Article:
Man vs. Nature
I’m reading Lisa Wingate’s The Sea Glass Sisters. In it, a young girl is nabbed out of a car and the main character blames herself. If this doesn’t cause enough nail biting, the author ups the tension by adding the possibility of a hurricane hitting the coast of North Carolina—the exact place where the MC and her mother are headed. Will it hit, will it miss? The question keeps the reader guessing AND turning the pages to find out if the characters will stay and face the storm, or leave the Outer Banks for the safety of the inland.
You can add the element of mother nature to your novel too. In my first novel, The House with the Red Door (unpublished), I hint at an unusual snowfall and sure enough toward the end, my main character is caught in a blizzard—an important turning point in the novel.
Nature is a worthy opponent. She is mighty and unpredictable: floods, tsunamis, hurricanes, tornadoes, volcanoes, and earthquakes. Mountains that need to be climbed, prairies that need to be crossed, crops than can fail are other elements that can add suspense to an otherwise dull manuscript.
What if your story is set in a city? Add a rainstorm, an extra hot summer, a tree the city wants to remove (A Tree Grows in Brooklyn), an electrical storm that cuts power (happens all the time in the Pacific Northwest), or a disease that strikes your character.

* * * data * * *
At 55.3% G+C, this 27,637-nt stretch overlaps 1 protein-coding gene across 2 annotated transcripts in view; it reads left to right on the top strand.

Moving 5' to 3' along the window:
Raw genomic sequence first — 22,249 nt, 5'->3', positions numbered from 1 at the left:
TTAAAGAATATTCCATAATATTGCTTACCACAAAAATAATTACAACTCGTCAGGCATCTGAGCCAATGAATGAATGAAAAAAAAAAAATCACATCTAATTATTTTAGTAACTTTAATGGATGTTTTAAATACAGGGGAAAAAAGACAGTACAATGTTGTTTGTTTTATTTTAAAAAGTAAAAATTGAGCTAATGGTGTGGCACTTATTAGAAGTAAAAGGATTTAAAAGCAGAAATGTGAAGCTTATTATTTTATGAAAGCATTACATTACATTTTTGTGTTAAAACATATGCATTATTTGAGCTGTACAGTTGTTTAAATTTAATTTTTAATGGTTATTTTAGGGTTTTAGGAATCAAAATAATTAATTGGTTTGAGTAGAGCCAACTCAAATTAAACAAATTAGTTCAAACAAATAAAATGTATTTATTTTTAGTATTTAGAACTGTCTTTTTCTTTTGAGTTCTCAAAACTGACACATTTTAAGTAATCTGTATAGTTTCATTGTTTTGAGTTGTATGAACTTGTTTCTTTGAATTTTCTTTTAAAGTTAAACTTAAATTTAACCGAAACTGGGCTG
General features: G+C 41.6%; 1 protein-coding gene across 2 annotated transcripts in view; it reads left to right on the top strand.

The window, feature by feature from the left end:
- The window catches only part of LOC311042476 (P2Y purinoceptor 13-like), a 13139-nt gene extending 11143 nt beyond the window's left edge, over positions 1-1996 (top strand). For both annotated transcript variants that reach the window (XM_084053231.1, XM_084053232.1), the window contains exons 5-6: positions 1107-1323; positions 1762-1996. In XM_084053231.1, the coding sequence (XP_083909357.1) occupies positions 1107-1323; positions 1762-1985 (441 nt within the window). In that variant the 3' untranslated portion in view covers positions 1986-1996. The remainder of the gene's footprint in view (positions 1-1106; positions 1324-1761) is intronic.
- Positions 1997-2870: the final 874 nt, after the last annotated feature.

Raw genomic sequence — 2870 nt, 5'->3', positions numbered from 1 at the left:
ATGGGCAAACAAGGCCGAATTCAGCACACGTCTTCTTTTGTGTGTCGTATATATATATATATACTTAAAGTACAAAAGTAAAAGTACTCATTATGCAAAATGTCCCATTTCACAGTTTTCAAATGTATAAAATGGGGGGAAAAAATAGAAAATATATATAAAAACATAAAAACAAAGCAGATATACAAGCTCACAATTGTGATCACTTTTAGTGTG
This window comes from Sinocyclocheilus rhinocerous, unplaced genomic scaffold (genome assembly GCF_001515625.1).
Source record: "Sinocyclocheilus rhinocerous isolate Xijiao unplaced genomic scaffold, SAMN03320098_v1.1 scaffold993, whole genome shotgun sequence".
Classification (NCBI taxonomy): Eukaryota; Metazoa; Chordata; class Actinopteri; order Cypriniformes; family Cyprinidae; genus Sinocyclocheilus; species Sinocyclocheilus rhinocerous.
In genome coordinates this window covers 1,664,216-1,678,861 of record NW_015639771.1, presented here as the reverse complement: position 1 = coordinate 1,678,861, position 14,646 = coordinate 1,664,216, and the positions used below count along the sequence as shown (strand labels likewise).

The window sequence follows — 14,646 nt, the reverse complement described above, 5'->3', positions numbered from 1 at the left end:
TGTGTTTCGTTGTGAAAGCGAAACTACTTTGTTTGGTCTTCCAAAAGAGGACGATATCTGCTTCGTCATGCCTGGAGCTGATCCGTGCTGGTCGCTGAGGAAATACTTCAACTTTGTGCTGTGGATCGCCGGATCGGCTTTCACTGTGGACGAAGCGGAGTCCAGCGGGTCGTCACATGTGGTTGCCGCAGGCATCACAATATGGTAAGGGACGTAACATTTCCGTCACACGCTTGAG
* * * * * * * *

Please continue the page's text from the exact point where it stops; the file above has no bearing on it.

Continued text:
As Christians, remember God created nature. Be sure to bring the struggle of why he allows bad things to happen to good people into your story. This question keeps many from following him. You might help someone settle that question. “He gives his sunlight to both the evil and the good, and he sends rain on the just and the unjust alike,” (Matt 5:45 NLT).
Use weather to increase tension & use the story to answer apologetical questions — good advice, Judy. As a meteorologist and self-taught Christian apologist, that’s exactly what I do in my stories. If anyone needs some weather advice — e.g. what’s realistic to show for some weather phenomenon — send me an e-mail. I would be glad to answer your questions. email@example.com
Thanks for the comment, Harry. I’ll save your information and pass it along to my writing friends. You’ll make a valuable resource.
Nice! I like this suggestion.
Thanks for commenting.